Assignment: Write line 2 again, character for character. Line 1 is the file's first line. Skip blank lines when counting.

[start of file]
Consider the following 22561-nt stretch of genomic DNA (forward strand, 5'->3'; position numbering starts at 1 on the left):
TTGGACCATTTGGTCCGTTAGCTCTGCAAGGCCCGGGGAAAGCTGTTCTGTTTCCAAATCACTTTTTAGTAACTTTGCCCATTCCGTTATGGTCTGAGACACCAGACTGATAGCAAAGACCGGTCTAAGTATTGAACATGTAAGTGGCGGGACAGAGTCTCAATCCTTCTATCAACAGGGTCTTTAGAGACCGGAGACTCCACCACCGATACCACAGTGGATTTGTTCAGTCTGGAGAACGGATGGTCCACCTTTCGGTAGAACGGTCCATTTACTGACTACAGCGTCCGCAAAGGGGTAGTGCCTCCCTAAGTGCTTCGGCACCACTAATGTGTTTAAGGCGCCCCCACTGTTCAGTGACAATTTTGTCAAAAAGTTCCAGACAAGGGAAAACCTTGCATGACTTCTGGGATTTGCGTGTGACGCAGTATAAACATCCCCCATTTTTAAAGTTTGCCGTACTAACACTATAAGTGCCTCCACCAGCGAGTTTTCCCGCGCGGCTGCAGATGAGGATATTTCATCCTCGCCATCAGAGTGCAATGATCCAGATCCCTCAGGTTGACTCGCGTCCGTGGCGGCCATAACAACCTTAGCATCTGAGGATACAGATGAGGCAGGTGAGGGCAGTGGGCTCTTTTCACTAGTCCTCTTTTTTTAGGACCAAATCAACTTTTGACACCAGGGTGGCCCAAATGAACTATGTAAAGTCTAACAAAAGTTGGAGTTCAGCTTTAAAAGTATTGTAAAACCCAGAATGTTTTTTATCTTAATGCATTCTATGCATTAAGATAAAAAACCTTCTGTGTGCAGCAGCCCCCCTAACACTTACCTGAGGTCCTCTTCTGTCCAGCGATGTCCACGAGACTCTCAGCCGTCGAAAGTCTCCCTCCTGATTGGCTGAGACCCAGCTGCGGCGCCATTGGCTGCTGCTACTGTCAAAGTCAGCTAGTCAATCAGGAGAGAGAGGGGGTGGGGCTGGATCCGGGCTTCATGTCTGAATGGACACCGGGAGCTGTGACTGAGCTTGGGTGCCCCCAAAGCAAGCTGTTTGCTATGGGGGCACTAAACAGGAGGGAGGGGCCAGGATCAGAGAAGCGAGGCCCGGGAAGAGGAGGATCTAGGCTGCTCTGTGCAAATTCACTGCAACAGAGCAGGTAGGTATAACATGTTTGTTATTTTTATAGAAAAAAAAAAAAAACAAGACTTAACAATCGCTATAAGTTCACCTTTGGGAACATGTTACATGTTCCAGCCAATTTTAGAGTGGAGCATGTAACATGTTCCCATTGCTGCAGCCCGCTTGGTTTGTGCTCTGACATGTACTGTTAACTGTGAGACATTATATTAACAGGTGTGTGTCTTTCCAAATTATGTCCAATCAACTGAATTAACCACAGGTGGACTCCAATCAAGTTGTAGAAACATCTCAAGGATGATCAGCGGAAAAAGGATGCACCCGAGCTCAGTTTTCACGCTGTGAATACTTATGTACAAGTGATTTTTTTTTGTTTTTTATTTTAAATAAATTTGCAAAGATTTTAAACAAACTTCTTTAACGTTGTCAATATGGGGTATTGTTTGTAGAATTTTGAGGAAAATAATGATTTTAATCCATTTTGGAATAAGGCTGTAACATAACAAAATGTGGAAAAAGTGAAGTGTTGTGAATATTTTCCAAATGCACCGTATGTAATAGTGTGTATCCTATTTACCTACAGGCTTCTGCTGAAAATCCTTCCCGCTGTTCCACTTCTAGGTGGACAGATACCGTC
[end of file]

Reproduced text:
TTGGACCATTTGGTCCGTTAGCTCTGCAAGGCCCGGGGAAAGCTGTTCTGTTTCCAAATCACTTTTTAGTAACTTTGCCCATTCCGTTATGGTCTGAGACACCAGACTGATAGCAAAGACCGGTCTAAGTATTGAACATGTAAGTGGCGGGACAGAGTCTCAATCCTTCTATCAACAGGGTCTTTAGAGACCGGAGACTCCACCACCGATACCACAGTGGATTTGTTCAGTCTGGAGAACGGATGGTCCACCTTTCGGTAGAACGGTCCATTTACTGACTACAGCGTCCGCAAAGGGGTAGTGCCTCCCTAAGTGCTTCGGCACCACTAATGTGTTTAAGGCGCCCCCACTGTTCAGTGACAATTTTGTCAAAAAGTTCCAGACAAGGGAAAACCTTGCATGACTTCTGGGATTTGCGTGTGACGCAGTATAAACATCCCCCATTTTTAAAGTTTGCCGTACTAACACTATAAGTGCCTCCACCAGCGAGTTTTCCCGCGCGGCTGCAGATGAGGATATTTCATCCTCGCCATCAGAGTGCAATGATCCAGATCCCTCAGGTTGACTCGCGTCCGTGGCGGCCATAACAACCTTAGCATCTGAGGATACAGATGAGGCAGGTGAGGGCAGTGGGCTCTTTTCACTAGTCCTCTTTTTTTAGGACCAAATCAACTTTTGACACCAGGGTGGCCCAAATGAACTATGTAAAGTCTAACAAAAGTTGGAGTTCAGCTTTAAAAGTATTGTAAAACCCAGAATGTTTTTTATCTTAATGCATTCTATGCATTAAGATAAAAAACCTTCTGTGTGCAGCAGCCCCCCTAACACTTACCTGAGGTCCTCTTCTGTCCAGCGATGTCCACGAGACTCTCAGCCGTCGAAAGTCTCCCTCCTGATTGGCTGAGACCCAGCTGCGGCGCCATTGGCTGCTGCTACTGTCAAAGTCAGCTAGTCAATCAGGAGAGAGAGGGGGTGGGGCTGGATCCGGGCTTCATGTCTGAATGGACACCGGGAGCTGTGACTGAGCTTGGGTGCCCCCAAAGCAAGCTGTTTGCTATGGGGGCACTAAACAGGAGGGAGGGGCCAGGATCAGAGAAGCGAGGCCCGGGAAGAGGAGGATCTAGGCTGCTCTGTGCAAATTCACTGCAACAGAGCAGGTAGGTATAACATGTTTGTTATTTTTATAGAAAAAAAAAAAAAACAAGACTTAACAATCGCTATAAGTTCACCTTTGGGAACATGTTACATGTTCCAGCCAATTTTAGAGTGGAGCATGTAACATGTTCCCATTGCTGCAGCCCGCTTGGTTTGTGCTCTGACATGTACTGTTAACTGTGAGACATTATATTAACAGGTGTGTGTCTTTCCAAATTATGTCCAATCAACTGAATTAACCACAGGTGGACTCCAATCAAGTTGTAGAAACATCTCAAGGATGATCAGCGGAAAAAGGATGCACCCGAGCTCAGTTTTCACGCTGTGAATACTTATGTACAAGTGATTTTTTTTTGTTTTTTATTTTAAATAAATTTGCAAAGATTTTAAACAAACTTCTTTAACGTTGTCAATATGGGGTATTGTTTGTAGAATTTTGAGGAAAATAATGATTTTAATCCATTTTGGAATAAGGCTGTAACATAACAAAATGTGGAAAAAGTGAAGTGTTGTGAATATTTTCCAAATGCACCGTATGTAATAGTGTGTATCCTATTTACCTACAGGCTTCTGCTGAAAATCCTTCCCGCTGTTCCACTTCTAGGTGGACAGATACCGTC